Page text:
“The heart of the medical device industry … beats in Tuttlingen!”
From Tuttlingen homepage
The city of Tuttlingen is in the south west of Germany. It is a small city with only 35,000 citizens and it is built around the Honberg mountain where ruins of a fortress built in the Middle Ages still stands. Historically the town is know as the place where the French suffered a severe defeat during the 30 year war in the 1600s.
This little city’s strategic focus has been on developing medical devices for the world market and it has managed to balance a consistent strategy with an impressive implementation capacity.
Tüttlingen is the home of hundreds of surgical equipment companies. In spite of being a small place, half the world’s surgical equipment is manufactured here.
The cluster emerged during the second half of the 19th century. The first manufacturer of surgical instruments was set up in 1866 and has since become one of the best known manufacturers of medical technology products world-wide (Aesculap Corporation). The cluster developed into a world center of medical technology in the first half of the 20th century, and the cluster firms then succeeded in regaining and maintaining their leading positions on the world market after World War II.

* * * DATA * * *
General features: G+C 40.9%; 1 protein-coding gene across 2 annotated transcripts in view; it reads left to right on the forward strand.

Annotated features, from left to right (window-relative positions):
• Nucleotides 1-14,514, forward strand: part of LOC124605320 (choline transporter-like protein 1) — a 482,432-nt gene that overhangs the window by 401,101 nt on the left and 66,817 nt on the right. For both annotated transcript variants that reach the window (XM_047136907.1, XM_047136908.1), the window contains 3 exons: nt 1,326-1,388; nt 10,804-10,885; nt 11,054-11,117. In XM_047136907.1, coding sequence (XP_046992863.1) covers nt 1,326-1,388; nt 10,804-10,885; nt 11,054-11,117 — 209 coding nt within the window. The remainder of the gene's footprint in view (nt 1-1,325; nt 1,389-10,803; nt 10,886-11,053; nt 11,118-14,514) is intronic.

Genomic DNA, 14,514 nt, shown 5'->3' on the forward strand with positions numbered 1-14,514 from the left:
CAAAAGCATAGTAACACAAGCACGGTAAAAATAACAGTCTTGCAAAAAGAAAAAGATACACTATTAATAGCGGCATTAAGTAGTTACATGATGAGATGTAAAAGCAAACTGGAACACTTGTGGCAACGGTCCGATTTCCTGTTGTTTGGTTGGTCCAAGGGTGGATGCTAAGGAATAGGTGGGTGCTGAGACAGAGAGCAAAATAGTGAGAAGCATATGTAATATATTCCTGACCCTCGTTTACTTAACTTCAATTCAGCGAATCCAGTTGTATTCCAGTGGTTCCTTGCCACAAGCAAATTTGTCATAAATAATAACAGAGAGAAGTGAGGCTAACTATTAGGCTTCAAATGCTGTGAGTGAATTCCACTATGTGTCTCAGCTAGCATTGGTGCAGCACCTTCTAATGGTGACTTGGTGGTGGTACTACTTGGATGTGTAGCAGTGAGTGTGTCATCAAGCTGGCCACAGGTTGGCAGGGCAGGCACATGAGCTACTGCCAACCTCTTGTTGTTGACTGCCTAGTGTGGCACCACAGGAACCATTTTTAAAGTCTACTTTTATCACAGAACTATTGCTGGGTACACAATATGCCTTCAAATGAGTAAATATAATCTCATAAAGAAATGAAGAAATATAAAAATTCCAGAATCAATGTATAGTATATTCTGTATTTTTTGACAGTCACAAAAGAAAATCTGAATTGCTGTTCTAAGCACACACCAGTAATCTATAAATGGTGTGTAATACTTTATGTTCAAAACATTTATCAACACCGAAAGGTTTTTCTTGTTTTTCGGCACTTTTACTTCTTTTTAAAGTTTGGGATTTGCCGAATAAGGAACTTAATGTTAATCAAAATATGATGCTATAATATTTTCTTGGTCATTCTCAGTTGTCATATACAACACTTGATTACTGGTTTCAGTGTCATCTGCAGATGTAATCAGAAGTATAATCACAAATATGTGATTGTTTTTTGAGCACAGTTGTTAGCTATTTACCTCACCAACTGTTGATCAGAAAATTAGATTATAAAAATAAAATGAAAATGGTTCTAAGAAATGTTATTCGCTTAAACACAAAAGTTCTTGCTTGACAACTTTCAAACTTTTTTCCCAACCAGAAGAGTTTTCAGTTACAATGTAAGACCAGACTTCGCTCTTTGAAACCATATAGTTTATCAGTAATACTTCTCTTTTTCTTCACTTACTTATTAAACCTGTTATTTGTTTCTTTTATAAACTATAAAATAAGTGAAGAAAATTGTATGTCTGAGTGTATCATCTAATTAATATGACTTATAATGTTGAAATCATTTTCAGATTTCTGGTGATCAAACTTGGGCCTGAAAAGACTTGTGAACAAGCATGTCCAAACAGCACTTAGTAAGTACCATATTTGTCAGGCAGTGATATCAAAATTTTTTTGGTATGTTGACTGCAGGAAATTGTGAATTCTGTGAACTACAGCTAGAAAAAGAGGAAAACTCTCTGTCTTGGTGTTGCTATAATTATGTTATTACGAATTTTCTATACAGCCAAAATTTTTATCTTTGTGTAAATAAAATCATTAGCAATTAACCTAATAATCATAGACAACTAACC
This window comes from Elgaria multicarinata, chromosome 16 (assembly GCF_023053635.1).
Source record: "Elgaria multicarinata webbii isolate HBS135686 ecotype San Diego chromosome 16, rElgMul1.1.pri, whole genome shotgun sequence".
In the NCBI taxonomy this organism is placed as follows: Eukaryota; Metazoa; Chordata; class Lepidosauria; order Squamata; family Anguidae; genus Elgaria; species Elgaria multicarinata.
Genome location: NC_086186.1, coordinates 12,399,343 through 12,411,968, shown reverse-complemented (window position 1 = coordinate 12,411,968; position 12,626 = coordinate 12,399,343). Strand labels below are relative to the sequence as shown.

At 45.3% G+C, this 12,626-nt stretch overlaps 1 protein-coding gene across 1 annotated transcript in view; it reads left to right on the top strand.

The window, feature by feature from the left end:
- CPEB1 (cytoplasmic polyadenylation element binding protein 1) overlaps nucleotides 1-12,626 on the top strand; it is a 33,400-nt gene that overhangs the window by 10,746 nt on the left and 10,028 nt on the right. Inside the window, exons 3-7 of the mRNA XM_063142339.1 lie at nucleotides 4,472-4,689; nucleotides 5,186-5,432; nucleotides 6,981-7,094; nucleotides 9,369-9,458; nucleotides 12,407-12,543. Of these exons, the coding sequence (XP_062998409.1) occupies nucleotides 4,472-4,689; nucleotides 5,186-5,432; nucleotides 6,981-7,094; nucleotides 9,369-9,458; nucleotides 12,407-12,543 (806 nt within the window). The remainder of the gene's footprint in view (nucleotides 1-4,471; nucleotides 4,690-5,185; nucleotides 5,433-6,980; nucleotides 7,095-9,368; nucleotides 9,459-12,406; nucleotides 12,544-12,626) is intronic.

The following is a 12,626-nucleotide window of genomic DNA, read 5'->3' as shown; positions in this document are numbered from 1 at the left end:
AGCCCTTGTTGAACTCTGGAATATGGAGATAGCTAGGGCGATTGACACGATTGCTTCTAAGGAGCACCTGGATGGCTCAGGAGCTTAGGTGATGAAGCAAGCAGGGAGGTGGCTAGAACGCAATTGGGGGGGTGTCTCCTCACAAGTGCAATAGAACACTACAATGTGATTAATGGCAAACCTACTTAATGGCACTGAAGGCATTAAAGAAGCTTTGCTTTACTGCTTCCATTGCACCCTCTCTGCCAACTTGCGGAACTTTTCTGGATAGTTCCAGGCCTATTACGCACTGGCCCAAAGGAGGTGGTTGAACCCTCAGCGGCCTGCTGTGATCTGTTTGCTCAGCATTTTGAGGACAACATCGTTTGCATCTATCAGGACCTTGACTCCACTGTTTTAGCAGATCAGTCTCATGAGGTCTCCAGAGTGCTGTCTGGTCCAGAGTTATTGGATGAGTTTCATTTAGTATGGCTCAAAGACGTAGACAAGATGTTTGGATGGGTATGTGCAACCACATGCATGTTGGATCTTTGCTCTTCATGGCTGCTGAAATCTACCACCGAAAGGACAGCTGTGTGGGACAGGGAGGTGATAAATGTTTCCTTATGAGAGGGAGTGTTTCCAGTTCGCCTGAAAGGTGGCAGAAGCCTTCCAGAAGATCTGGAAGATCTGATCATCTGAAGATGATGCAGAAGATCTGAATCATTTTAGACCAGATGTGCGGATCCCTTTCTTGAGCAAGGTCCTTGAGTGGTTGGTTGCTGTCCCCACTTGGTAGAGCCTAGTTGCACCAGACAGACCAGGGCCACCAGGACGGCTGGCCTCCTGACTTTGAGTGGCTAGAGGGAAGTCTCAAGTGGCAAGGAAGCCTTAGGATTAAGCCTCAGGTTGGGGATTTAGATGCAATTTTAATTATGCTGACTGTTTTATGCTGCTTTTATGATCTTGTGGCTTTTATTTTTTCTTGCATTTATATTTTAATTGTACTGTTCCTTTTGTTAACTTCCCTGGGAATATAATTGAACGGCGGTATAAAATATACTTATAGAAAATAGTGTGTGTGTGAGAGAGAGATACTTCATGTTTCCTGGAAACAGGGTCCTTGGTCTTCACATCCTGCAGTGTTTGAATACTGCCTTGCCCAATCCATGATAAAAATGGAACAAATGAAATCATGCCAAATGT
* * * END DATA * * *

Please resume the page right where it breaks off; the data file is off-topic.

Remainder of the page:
At present, Tuttlingen contains about 500 small- and medium sized firms engaged in the production and trade of surgical products, as well as about 200 suppliers and subcontractors. A few large-scale enterprises act as hubs within the cluster.
With the aim of making Tuttlingen’s strength visible, a permanent exhibition has been built. About 170 manufacturers and sales companies display their surgical instruments and medical appliances, alongside an exhibition of historical surgical instruments The exhibition is open all year and the entrance is of course free to everyone. Behind the unique place position stands close private-public cooperation.
The Tuttlingen case illustrates that, with consistent place management efforts, even a small place can achieve a world leading position.
We in Bearing have seen so many similar examples that it is hard not to conclude that given the right place management it may be easier to organise a strong place development programme in a smaller, rural place.
This assumption is based on the following observations:
1) it is easier for stakeholders to communicate in smaller places since people are more connected and have a closer access to each other;
2) the sense of collective belonging is stronger;
3) there are fewer special interests which might counteract each other;
4) the consequences of a positive place performance, as well as its opposite, are more directly felt in a small place.
Thus the city of Tuttlingen illustrates the place management principle of focusing.